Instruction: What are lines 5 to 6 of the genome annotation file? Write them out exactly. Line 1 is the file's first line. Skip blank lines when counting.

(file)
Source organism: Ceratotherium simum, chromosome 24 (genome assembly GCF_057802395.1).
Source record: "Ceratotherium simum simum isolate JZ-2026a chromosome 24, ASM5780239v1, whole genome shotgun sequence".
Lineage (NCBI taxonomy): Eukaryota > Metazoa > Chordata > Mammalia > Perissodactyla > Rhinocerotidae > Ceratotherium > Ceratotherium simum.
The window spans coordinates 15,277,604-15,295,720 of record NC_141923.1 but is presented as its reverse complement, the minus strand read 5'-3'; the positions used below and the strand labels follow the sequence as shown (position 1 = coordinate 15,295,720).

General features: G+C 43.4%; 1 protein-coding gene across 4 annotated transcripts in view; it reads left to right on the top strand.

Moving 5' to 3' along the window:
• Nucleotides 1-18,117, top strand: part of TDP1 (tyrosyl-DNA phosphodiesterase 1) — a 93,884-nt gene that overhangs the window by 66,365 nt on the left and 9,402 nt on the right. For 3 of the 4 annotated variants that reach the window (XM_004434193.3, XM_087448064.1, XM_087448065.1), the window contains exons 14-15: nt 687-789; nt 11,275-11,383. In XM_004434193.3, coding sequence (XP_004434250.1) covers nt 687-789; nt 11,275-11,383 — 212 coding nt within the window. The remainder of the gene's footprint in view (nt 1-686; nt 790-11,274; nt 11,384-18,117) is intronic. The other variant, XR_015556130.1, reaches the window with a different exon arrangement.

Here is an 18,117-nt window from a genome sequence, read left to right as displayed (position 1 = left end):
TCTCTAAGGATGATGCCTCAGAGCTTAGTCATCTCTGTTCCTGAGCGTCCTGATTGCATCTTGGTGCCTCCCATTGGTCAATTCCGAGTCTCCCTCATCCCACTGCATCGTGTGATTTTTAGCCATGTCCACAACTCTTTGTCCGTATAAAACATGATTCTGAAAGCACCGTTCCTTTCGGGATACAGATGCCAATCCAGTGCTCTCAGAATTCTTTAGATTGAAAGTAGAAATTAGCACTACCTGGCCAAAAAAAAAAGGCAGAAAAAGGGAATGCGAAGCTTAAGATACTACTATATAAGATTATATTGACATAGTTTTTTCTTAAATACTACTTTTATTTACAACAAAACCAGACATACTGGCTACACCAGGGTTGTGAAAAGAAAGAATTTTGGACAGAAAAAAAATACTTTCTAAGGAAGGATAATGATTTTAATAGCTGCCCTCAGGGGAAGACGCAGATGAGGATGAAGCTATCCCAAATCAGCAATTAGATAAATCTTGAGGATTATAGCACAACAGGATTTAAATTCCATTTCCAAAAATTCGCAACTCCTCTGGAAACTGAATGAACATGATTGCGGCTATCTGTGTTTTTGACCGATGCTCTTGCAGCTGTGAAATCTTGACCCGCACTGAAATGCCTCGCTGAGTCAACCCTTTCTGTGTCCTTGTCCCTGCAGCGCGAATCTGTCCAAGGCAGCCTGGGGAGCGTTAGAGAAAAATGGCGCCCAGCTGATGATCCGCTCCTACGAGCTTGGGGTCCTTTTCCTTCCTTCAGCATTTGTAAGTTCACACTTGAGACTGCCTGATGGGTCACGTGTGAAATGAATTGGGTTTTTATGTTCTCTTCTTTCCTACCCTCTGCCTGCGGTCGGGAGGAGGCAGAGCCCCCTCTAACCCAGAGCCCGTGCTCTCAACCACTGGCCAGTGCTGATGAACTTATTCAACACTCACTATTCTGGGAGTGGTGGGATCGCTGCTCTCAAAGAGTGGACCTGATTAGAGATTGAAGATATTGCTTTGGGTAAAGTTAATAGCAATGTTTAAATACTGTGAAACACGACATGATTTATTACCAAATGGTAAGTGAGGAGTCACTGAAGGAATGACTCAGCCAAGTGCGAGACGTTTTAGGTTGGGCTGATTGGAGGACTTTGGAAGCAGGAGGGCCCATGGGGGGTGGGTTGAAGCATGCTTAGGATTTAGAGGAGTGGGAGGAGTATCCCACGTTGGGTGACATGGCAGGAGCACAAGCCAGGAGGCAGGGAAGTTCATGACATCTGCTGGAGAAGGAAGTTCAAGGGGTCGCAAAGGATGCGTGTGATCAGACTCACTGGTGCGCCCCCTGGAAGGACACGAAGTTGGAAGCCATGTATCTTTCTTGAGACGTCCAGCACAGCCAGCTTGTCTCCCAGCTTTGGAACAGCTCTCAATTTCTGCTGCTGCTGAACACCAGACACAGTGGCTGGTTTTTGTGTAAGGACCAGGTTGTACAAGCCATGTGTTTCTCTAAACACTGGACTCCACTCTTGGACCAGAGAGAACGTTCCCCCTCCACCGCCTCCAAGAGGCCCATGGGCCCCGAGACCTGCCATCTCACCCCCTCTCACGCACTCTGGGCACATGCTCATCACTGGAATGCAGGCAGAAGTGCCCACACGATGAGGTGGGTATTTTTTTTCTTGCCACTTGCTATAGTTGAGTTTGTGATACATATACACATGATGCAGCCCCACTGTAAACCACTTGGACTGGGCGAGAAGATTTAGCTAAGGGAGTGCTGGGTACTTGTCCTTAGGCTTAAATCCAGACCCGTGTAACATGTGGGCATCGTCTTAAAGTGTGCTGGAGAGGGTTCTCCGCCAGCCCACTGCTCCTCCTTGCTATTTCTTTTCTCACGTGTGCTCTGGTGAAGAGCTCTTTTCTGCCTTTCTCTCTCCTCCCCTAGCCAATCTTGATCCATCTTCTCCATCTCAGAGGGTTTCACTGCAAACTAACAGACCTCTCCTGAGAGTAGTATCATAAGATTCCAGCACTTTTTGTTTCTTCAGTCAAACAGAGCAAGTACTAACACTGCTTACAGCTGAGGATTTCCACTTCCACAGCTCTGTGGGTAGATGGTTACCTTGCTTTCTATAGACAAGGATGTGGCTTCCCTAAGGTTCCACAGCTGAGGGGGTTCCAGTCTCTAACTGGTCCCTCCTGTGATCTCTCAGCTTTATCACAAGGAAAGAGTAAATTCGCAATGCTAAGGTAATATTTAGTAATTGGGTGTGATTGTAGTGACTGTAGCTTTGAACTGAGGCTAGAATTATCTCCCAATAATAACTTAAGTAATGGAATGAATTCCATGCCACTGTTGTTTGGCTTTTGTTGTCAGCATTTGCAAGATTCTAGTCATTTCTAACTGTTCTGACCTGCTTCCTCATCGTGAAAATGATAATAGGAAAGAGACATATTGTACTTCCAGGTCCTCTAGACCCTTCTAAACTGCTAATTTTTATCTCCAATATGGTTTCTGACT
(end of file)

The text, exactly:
General features: G+C 43.4%; 1 protein-coding gene across 4 annotated transcripts in view; it reads left to right on the top strand.

Moving 5' to 3' along the window: